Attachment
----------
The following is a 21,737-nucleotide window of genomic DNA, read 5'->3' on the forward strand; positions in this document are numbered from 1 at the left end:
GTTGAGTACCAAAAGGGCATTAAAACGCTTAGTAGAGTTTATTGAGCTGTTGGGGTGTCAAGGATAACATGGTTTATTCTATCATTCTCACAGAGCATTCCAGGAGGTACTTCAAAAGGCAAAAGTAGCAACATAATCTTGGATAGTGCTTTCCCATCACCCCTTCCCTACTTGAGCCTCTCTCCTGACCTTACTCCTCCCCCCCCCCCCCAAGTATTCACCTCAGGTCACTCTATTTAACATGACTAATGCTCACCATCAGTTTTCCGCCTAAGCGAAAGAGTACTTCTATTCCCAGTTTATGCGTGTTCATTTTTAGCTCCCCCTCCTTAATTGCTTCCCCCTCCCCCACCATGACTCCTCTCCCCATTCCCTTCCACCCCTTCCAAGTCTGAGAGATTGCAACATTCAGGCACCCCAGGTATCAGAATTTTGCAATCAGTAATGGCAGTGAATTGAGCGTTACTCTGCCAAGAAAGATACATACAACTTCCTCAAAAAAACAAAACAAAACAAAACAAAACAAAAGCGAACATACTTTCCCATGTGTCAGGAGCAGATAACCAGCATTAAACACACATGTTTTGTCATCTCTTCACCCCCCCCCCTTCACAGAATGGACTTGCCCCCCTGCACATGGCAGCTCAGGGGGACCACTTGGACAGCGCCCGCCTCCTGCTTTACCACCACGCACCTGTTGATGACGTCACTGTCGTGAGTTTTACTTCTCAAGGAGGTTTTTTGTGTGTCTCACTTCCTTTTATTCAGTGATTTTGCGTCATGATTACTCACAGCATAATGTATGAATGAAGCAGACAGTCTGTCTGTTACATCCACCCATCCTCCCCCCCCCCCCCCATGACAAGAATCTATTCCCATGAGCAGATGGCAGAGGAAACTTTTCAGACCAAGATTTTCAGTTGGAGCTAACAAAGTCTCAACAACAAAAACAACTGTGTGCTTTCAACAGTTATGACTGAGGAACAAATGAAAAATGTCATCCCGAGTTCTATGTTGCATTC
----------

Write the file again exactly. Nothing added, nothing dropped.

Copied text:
The following is a 21,737-nucleotide window of genomic DNA, read 5'->3' on the forward strand; positions in this document are numbered from 1 at the left end:
GTTGAGTACCAAAAGGGCATTAAAACGCTTAGTAGAGTTTATTGAGCTGTTGGGGTGTCAAGGATAACATGGTTTATTCTATCATTCTCACAGAGCATTCCAGGAGGTACTTCAAAAGGCAAAAGTAGCAACATAATCTTGGATAGTGCTTTCCCATCACCCCTTCCCTACTTGAGCCTCTCTCCTGACCTTACTCCTCCCCCCCCCCCCCAAGTATTCACCTCAGGTCACTCTATTTAACATGACTAATGCTCACCATCAGTTTTCCGCCTAAGCGAAAGAGTACTTCTATTCCCAGTTTATGCGTGTTCATTTTTAGCTCCCCCTCCTTAATTGCTTCCCCCTCCCCCACCATGACTCCTCTCCCCATTCCCTTCCACCCCTTCCAAGTCTGAGAGATTGCAACATTCAGGCACCCCAGGTATCAGAATTTTGCAATCAGTAATGGCAGTGAATTGAGCGTTACTCTGCCAAGAAAGATACATACAACTTCCTCAAAAAAACAAAACAAAACAAAACAAAACAAAAGCGAACATACTTTCCCATGTGTCAGGAGCAGATAACCAGCATTAAACACACATGTTTTGTCATCTCTTCACCCCCCCCCCTTCACAGAATGGACTTGCCCCCCTGCACATGGCAGCTCAGGGGGACCACTTGGACAGCGCCCGCCTCCTGCTTTACCACCACGCACCTGTTGATGACGTCACTGTCGTGAGTTTTACTTCTCAAGGAGGTTTTTTGTGTGTCTCACTTCCTTTTATTCAGTGATTTTGCGTCATGATTACTCACAGCATAATGTATGAATGAAGCAGACAGTCTGTCTGTTACATCCACCCATCCTCCCCCCCCCCCCCCATGACAAGAATCTATTCCCATGAGCAGATGGCAGAGGAAACTTTTCAGACCAAGATTTTCAGTTGGAGCTAACAAAGTCTCAACAACAAAAACAACTGTGTGCTTTCAACAGTTATGACTGAGGAACAAATGAAAAATGTCATCCCGAGTTCTATGTTGCATTC